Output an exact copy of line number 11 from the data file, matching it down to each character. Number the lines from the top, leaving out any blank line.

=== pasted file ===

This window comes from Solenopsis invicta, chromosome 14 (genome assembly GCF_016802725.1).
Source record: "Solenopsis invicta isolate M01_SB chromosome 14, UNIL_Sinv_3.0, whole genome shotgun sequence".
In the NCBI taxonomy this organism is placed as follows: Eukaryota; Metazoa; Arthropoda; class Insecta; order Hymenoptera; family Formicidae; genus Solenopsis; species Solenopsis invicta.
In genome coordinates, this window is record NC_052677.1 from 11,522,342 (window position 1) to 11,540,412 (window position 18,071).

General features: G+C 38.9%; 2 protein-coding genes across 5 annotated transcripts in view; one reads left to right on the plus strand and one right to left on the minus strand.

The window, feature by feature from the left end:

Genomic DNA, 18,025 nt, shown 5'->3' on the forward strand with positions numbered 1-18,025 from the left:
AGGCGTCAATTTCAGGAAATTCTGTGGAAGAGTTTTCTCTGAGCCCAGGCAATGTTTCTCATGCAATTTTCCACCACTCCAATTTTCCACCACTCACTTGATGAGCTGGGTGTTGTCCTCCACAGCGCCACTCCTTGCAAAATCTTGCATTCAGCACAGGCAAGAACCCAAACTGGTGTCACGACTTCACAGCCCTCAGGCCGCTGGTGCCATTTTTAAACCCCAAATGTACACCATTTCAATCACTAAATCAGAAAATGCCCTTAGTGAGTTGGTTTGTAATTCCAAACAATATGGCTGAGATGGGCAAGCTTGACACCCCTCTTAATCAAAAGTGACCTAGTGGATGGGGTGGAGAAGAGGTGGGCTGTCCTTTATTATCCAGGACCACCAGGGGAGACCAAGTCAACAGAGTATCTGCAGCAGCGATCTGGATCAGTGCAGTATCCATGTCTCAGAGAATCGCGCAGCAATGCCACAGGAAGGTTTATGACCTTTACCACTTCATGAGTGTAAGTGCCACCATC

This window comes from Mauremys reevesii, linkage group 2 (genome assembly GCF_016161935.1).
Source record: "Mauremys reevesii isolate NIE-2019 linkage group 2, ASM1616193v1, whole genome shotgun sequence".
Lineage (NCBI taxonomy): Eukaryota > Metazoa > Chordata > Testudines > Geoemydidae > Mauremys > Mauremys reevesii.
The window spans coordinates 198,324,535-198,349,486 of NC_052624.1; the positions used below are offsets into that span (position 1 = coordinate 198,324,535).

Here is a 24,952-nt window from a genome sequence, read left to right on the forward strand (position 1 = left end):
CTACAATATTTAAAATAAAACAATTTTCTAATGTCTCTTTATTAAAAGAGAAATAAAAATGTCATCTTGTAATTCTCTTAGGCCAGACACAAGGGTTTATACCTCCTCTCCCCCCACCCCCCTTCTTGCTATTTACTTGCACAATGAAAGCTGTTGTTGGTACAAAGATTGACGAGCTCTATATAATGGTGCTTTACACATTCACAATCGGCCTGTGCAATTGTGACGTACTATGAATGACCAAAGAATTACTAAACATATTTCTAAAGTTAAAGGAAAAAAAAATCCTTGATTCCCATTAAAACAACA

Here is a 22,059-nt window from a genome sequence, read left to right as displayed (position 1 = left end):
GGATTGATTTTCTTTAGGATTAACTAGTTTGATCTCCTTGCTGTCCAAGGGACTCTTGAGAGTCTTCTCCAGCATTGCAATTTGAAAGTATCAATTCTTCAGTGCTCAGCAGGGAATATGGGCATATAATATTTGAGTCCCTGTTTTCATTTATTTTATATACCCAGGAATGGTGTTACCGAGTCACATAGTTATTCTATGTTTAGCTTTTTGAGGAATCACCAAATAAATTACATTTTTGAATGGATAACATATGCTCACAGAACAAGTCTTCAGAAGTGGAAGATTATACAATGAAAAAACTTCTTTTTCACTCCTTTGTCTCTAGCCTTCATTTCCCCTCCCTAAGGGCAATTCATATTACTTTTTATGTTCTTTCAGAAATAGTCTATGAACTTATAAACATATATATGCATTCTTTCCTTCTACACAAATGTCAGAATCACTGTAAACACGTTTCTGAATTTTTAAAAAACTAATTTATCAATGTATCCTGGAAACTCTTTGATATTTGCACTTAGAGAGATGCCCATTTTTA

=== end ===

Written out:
Lineage (NCBI taxonomy): Eukaryota > Metazoa > Chordata > Testudines > Geoemydidae > Mauremys > Mauremys reevesii.